He goes on to look at the "framework is not your application" concept and fleshes it out with examples of it applied to a few different topics: Controllers, Models and ORMs. He also shows how, through the use of something like Doctrine's EntityManager, you can easily abstract things out so the internals of the application can easily split the application and framework.

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decouple framework controller model orm doctrine entity

Link: http://kristopherwilson.com/2013/11/27/decoupling-the-framework/

Zumba Engineering Blog:
Incorporating Mongounit into Multi-datasource Models with Traits
October 31, 2013 @ 10:42:27

On the Zubma Engineering blog today Chris Saylor has written up a tutorial showing how they used traits to use multiple data sources with Mongounit, working around the single source limitations it enforces.

A while back we open sourced Mongounit, a PHPUnit extension for testing models utilizing mongodb. One key issue that we've discovered as we incorporate MongoDB into more of our data models is that extending Mongounit's TestCase class limits that unit test towards Mongo only as the datasource. Since only a portion of our data is in Mongo while the remaining is in MySQL, limiting a test case to work with one datasource or another is too limiting.

They tried two other solutions first, separating out the tests by data source and manually clear the Mongo data in the tests, but both ran into problems. Instead, they opted to use traits to provide drop-in Mongo testing support as needed. It provides a simple interface to set up and tear down the needed Mongo resources - an example of which is also provided in the post. The code for the trait can be found on Github.

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trait mongounit unittest database multiple source model

Link: http://engineering.zumba.com/2013/10/30/multiple-data-sources-phpunit-testing/

Developer Drive:
Introducing Laravel, part 2
October 28, 2013 @ 13:18:51

The Developer Drive blog has posted the second part of their series introducing the Laravel PHP framework. In this new tutorial they build on the basics from part one to briefly discuss controllers and the Eloquent ORM.

In the first part of this introductory mini series we looked at simple routes and views and now we'll look at how to work with controllers and models , how these two fit in the framework and how to use them.

They explain some of the basics of controllers first including a bit of sample code showing how to output a basic view and add a new route. Following that is a brief look at using the ORM and making a model - a Post - and defining the table it relates to.

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laravel framework introduction series part2 controller route model eloquent orm

Link: http://www.developerdrive.com/2013/10/introducing-laravel-part-2/

PHPMaster.com:
Lesser-Known "Features" of PHP's OO Model
July 22, 2013 @ 12:21:22

On PHPMaster.com there's a new tutorial from Lorna Mitchell about some of the lesser known OOP features that are built in to the PHP language. She talks about things like interface inheritance, private properties and autoloading and type hints.

The vast majority of today's applications written in PHP are object-oriented, and in general the core OOP concepts are pretty well understood by PHP developers. This article pushes the boundary of your understanding and shows you some tricks, or potential pitfalls depending on your perspective, of OOP in PHP.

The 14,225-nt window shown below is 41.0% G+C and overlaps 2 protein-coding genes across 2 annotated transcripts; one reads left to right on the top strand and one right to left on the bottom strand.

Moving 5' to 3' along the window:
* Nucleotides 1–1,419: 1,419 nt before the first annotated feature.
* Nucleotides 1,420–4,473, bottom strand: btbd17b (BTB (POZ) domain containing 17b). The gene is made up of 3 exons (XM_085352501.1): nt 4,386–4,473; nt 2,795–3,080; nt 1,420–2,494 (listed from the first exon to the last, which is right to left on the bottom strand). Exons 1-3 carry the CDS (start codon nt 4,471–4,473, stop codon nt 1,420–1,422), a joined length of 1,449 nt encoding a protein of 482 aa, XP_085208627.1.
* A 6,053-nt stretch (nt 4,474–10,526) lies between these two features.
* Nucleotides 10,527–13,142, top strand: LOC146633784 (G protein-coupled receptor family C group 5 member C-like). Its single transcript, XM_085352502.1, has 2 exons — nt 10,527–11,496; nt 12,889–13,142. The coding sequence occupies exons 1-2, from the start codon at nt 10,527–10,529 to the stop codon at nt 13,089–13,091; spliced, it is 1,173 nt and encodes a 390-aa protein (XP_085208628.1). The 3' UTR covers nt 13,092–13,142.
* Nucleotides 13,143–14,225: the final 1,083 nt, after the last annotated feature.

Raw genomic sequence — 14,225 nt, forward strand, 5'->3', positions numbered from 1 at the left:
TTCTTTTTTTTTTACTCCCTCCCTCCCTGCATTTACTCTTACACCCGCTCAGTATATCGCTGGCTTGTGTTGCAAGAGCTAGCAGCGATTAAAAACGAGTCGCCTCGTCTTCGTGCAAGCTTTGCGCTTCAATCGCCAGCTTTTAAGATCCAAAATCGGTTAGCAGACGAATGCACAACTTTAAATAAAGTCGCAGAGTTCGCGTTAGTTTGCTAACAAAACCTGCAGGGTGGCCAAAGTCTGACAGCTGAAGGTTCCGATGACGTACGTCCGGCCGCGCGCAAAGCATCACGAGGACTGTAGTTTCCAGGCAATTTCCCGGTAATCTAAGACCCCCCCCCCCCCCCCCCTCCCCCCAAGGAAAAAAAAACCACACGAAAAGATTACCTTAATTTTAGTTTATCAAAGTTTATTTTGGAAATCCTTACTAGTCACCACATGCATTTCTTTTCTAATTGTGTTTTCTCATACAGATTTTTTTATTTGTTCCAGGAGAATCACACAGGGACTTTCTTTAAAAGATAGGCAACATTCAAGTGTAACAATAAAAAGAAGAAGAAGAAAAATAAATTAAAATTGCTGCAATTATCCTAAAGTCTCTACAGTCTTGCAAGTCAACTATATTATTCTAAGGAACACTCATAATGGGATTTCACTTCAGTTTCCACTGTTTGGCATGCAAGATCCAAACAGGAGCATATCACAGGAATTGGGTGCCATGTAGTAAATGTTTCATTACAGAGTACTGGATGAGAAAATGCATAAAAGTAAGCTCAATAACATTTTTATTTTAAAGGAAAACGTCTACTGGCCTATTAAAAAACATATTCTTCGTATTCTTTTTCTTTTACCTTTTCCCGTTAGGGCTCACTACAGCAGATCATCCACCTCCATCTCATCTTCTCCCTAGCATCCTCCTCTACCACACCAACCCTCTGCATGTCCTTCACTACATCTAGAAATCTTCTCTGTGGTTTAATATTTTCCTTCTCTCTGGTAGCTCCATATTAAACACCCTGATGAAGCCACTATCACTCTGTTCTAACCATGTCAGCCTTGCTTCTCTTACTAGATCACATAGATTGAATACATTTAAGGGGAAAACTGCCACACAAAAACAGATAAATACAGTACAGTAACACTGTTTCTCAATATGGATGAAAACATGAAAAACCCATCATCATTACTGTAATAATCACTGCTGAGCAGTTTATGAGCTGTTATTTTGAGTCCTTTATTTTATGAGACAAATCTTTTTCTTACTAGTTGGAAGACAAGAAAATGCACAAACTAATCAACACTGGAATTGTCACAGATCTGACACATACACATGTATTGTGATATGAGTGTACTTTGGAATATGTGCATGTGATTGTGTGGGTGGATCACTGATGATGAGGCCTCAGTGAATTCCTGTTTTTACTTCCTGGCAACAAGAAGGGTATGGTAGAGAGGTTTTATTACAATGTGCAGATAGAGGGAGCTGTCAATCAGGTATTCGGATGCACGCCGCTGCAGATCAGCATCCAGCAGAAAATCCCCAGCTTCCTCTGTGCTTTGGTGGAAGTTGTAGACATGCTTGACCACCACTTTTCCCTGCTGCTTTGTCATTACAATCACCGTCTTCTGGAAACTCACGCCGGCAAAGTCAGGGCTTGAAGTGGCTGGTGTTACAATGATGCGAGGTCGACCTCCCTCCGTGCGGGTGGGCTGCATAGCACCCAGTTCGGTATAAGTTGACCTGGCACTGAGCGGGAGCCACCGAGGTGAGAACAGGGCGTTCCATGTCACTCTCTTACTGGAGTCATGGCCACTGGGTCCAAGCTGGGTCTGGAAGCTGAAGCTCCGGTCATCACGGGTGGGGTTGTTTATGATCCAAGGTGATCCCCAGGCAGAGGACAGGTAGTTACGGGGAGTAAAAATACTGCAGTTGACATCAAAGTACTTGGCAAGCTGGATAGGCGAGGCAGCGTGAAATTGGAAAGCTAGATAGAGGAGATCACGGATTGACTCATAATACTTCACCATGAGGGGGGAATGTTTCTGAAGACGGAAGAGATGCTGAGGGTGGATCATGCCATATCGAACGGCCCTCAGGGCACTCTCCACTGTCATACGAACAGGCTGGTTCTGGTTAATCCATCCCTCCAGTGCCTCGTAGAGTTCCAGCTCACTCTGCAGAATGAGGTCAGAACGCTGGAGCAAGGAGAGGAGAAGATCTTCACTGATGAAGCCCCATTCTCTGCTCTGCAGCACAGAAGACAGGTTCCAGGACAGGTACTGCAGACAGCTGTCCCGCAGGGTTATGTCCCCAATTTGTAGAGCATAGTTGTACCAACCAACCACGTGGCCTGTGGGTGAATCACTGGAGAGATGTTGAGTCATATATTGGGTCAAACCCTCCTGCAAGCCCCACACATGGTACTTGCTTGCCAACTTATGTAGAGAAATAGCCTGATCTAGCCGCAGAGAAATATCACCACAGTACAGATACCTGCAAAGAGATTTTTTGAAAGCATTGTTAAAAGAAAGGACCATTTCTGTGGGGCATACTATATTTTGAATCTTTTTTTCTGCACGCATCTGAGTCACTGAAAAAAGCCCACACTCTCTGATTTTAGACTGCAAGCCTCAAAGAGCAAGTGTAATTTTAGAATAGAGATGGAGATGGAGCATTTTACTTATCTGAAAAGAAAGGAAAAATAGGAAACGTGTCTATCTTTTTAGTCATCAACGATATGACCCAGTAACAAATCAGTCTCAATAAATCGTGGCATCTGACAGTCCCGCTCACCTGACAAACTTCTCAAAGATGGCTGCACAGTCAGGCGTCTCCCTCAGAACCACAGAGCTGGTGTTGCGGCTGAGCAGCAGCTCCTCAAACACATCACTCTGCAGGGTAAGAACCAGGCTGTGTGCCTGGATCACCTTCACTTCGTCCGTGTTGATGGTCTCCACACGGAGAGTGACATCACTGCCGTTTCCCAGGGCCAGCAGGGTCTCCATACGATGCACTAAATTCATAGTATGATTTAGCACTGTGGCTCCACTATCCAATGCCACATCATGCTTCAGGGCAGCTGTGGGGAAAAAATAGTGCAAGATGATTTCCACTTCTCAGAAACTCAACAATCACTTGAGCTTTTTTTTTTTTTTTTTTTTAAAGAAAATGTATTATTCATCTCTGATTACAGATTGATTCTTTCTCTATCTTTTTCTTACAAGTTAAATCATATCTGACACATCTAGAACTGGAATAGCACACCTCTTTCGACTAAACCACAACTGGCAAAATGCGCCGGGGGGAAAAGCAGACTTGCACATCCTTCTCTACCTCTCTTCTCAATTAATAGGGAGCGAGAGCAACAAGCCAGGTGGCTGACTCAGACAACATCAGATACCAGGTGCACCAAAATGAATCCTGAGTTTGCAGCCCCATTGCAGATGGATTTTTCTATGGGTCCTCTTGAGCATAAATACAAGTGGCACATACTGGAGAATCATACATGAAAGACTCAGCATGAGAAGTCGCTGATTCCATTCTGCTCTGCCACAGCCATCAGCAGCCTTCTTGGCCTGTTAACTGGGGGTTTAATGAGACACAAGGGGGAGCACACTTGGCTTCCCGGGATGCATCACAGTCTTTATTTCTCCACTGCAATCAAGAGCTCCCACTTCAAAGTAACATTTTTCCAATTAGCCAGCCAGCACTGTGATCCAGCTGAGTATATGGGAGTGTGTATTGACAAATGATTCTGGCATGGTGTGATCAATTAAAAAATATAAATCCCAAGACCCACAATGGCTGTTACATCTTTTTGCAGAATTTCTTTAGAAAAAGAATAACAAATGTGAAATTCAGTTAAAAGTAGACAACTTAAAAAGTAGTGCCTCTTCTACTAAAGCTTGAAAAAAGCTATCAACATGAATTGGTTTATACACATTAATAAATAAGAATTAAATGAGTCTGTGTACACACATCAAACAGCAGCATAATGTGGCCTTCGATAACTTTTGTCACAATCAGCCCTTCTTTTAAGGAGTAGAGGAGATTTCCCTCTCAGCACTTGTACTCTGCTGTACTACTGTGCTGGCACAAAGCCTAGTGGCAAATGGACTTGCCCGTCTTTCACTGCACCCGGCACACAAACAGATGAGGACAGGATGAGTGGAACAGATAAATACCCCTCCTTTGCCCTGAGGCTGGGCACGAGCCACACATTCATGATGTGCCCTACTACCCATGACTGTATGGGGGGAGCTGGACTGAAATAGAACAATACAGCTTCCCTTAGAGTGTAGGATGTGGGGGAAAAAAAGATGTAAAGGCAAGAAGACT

Besides the ones mentioned above, she also looks at abstract classes and their use as well as the use of "finally" to handle the cleanup after exceptions.

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features oop model language private inheritance typehint finally

Link: http://phpmaster.com/lesser-known-features-of-phps-oo-model

PHPMaster.com:
Build a CRUD App with Yii in Minutes
July 03, 2013 @ 10:48:09

On PHPMaster.com there's a new tutorial posted showing you how to create a CRUD app with the Yii framework "in minutes." You might want to have a little familiarity with Yii before you start, but it's not absolutely required.

Yii is a high performance framework that's fast, secure, and well-suited for Web 2.0 applications. It favors convention over configuration, which means that if you follow its guidelines you'll end up writing much less code than you would otherwise (and less code implies fewer bugs). Furthermore, it offers many convenient features out of the box, such as scaffolding, data access objects, theming, access control, caching, and more. In this article I'll cover the basics using Yii to create a CRUD system.

They walk you through a basic installation and jump right in to working with controllers and routing. The rest of the tutorial is broken up into a few different steps:

  • Step 1: Create the database (MySQL in this case)
  • Step 2: Make a model to correspond to the "posts" table
  • Step 3: Click on the CRUD generator for the model

This generates all needed views and functionality to be able to create new records, update current ones, delete records and get the current data.

0 comments voice your opinion now!
crud yii tutorial application model framework

Link: http://phpmaster.com/build-a-crud-app-with-yii-in-minutes

MaltBlue.com:
Zend Framework 2 - Hydrators, Models and the TableGateway Pattern
May 15, 2013 @ 11:13:46

Matthew Setter has written up a post to his site that continues his look at the features of Zend Framework 2. This time he's looking specifically at hydrators, models and the table gateways and their use in connecting your application with a database.

One set of features has really been helping me of late ones that really have me smiling; these are: Hydrators, Models and Table Gateways. If you're new to ZF2 or database interaction with frameworks, then you're in a perfect position as today's post will be giving you a good introduction to the basics of using both together.

He starts with a look back at how it all was done in ZF1 and shows how using these three components makes for an even better system, allowing the model to be completely data-source agnostic. His examples start with the table gateway class, showing how to connect it with a "users" table. From there he adds in the model (with an "exchangeArray" method) and a hydrator that maps the table columns to the properties on the entity. He shows how to add this setup to the service configuration and its use in a controller, returning a full list of the records in the "user" table.

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zendframework2 tutorial hydrator tablegateway model database

Link: http://www.maltblue.com/tutorial/zendframework2-hydrators-models-tablegateway-pattern